#3 | Two Rooms with Three Views

Where do we go?
Where do we go now?
Where do we go
Sweet child o’ mine?

queen from twin, arch, door, north

Remember the final scene of Merchant Ivory’s A Room with a View?  Lucy Honeychurch (Helena Bonham-Carter before she became a Tim Burton cartoon) gazes into the eyes of George Emerson (pre-Arachnophobia Julian Sands), framed in a window of the pension in which they met, as strangers, at the outset of the film. Twin Florentine landmarks – the Duomo and Uffizi tower – lurk behind them like benevolent grannies, smiling witnesses to the ineffability of Love. A flame ignited in a Tuscan barley field, guttered under the disapprobation of Charlotte Bartlett (Maggie Smith wasn’t born the Dowager Countess), suffocated under engagement to Cecil Vyse (pre-bombast Daniel Day-Lewis) has finally blazed into an inferno in the city of Dante Alighieri. We once knew somebody who slept in a yellow Ford Cortina with a dodgy alternator outside Greenwich Theatre, hoping his smouldering passion for Ms Bonham Carter would serve to set the Thames on fire. He was last seen pushing the car round and round the parking lot at dawn, hopping in-and-out in a Sisyphean effort to enact a bump-start. Love refuted? We shall see: he may yet claim his prize. In some dank old folks’ home in Golders Green, the grinning beneficiary of early-onset dementia, his bride-to-be squawking ‘I used to be Bellatrix Lestrange!’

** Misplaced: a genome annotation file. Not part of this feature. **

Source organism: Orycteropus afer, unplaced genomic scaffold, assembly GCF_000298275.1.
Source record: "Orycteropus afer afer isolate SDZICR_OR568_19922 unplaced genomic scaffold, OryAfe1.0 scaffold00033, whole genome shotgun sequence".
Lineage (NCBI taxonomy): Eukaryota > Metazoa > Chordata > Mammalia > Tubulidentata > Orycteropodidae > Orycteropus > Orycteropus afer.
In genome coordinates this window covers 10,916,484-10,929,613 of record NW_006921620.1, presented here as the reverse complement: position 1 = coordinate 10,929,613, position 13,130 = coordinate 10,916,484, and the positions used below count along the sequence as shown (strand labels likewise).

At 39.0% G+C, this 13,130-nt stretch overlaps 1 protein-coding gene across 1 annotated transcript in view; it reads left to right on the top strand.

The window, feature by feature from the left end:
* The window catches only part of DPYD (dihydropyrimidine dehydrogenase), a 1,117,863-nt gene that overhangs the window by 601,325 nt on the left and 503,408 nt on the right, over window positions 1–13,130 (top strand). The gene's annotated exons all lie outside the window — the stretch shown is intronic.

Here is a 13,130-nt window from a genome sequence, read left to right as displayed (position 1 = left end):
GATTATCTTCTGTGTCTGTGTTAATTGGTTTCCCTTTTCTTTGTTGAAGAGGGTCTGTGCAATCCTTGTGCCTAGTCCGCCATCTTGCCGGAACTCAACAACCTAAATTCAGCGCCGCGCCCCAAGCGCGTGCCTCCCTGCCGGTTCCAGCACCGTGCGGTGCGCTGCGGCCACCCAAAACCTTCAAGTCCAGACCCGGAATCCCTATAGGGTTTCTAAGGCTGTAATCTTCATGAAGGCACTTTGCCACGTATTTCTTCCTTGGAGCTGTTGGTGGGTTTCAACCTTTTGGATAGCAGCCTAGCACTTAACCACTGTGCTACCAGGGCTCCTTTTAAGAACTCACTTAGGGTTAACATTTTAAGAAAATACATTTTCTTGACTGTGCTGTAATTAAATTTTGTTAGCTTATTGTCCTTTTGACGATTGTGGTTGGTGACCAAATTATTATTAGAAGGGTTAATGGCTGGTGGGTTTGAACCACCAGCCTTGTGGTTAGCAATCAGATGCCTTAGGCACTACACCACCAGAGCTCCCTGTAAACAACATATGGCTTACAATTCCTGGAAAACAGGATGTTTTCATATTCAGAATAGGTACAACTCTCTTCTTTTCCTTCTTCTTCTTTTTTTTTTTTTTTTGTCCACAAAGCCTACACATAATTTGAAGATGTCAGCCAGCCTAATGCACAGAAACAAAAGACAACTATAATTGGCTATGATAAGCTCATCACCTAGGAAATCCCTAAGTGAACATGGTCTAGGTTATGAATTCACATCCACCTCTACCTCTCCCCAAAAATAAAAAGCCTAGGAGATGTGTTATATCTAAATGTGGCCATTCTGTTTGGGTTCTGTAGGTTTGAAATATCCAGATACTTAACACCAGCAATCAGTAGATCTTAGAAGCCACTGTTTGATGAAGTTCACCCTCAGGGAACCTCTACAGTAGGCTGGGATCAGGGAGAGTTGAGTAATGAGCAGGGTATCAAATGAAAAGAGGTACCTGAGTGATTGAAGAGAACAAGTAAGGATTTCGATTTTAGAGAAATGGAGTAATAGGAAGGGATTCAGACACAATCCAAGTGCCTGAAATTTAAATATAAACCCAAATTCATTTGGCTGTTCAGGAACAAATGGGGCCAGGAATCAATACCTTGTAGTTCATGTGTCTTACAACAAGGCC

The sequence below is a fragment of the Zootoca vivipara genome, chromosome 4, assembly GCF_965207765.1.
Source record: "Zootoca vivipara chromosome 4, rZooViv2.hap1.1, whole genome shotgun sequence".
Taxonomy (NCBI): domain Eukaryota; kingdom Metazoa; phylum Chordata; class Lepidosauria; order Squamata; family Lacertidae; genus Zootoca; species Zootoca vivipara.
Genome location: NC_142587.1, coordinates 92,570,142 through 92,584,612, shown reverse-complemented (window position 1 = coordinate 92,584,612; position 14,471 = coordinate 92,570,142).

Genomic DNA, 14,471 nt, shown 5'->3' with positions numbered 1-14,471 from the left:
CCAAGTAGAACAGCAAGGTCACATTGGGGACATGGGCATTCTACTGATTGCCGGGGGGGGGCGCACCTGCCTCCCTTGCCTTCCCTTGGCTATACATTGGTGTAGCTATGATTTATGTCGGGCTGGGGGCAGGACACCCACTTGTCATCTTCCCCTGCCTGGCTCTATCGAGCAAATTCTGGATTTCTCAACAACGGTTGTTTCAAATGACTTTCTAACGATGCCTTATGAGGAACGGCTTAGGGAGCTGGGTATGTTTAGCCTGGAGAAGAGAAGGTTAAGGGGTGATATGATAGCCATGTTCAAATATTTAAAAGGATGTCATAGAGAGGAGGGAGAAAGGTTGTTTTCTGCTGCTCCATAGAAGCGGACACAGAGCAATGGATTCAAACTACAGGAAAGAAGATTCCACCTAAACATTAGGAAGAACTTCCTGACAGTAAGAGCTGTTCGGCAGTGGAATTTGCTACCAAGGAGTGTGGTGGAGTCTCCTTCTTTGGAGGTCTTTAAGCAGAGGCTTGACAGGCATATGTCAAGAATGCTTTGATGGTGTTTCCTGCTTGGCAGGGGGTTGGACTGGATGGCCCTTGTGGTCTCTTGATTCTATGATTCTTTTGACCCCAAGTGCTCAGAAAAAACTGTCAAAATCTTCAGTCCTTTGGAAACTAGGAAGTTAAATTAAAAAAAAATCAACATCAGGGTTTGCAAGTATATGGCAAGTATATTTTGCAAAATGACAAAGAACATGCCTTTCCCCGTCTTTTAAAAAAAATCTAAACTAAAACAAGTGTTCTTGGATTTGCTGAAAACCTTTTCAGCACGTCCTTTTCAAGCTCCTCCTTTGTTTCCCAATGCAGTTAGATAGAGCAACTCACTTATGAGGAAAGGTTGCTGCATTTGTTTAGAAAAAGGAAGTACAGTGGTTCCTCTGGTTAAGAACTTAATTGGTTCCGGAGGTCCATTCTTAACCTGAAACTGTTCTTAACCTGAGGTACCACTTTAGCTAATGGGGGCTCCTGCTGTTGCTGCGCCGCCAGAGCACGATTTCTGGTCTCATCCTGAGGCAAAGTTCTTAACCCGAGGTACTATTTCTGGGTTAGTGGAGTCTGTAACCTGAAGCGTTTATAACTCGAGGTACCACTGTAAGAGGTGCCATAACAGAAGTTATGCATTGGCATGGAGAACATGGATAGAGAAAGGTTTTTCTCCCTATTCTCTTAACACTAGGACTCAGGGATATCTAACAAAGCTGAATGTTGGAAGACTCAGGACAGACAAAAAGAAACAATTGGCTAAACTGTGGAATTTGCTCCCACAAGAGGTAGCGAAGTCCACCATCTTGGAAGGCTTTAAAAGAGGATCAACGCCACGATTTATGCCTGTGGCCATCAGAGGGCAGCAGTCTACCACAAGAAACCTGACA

We have a new room. On the second floor. It has not one, but three views. None of them are of the Ponte Vecchio arching across the Arno. But if you gaze out of the southern one, you can see the West Branch of the Delaware gurgling under River Street and, in the middle-distance, the frosty silhouette of Bramley Mountain. Truth is, it’s not just a room. It’s two rooms. Two Rooms with Three Views. Do we smell a sequel? Hot-blooded Inez Honingskerk tears off her embroidered kraplap and makes for the mountains, meets chirpy chicken-whisperer Katrin (with a fistful of zucchini), recently excommunicated teen-mother Kathleen, and falls in love with a charming border-collie shepherd mix. Oh, and the room. Imagine two rooms connected by an open arch: hand-made queen bed in one, hand-made day bed in the other. Delightful jelly-cupboard-turned-wardrobe between. Caters perfectly to itinerant lovebirds who want to stay at Table on Ten, but don’t want their toddler to sleep in the bathtub. The traveling foodie who loves to cuddle up with her husband until he begins snoring like Aslan, then prefers to evacuate. Perhaps travel partners who like each other plenty, but not quite enough to meet between the sheets: or maybe are not sure, might get between the sheets but would like the option not to. Depends how it goes. The pizza, the candlelight, the biodynamic Grenache. Furthermore, in (discounted!) combination with its huskier cousin (Cosy Room to the Table cognoscenti) it allows for groups of five to descend upon us and commandeer the entire second floor, like pirates. Touring string quintets, One Direction, Guns N’ Roses tribute bands. But there are seven of you? Jesus, The Pogues. Take the attic as well! And while you’re at it, whip us up a cappuccino, cover the pizza oven and bang out a couple of verses of Fairytale of New York!

The private suite on the second floor. It’s here. It can be combined with this or this; or this, this and this. Now where do we go to photocopy the wine list?

queen, north, west
queen, north, west

 

twin from queen, arch, flowers, south
twin from queen, arch, flowers, south

 

twin, south, west
twin, south, west

 

twin, queen, doors, jelly-cupboard, west
twin, queen, doors, jelly-cupboard, west

 

bathroom, towels (new = charcoal), north
bathroom, towels (new = charcoal), north

 

bathroom, sink, south
bathroom, sink, south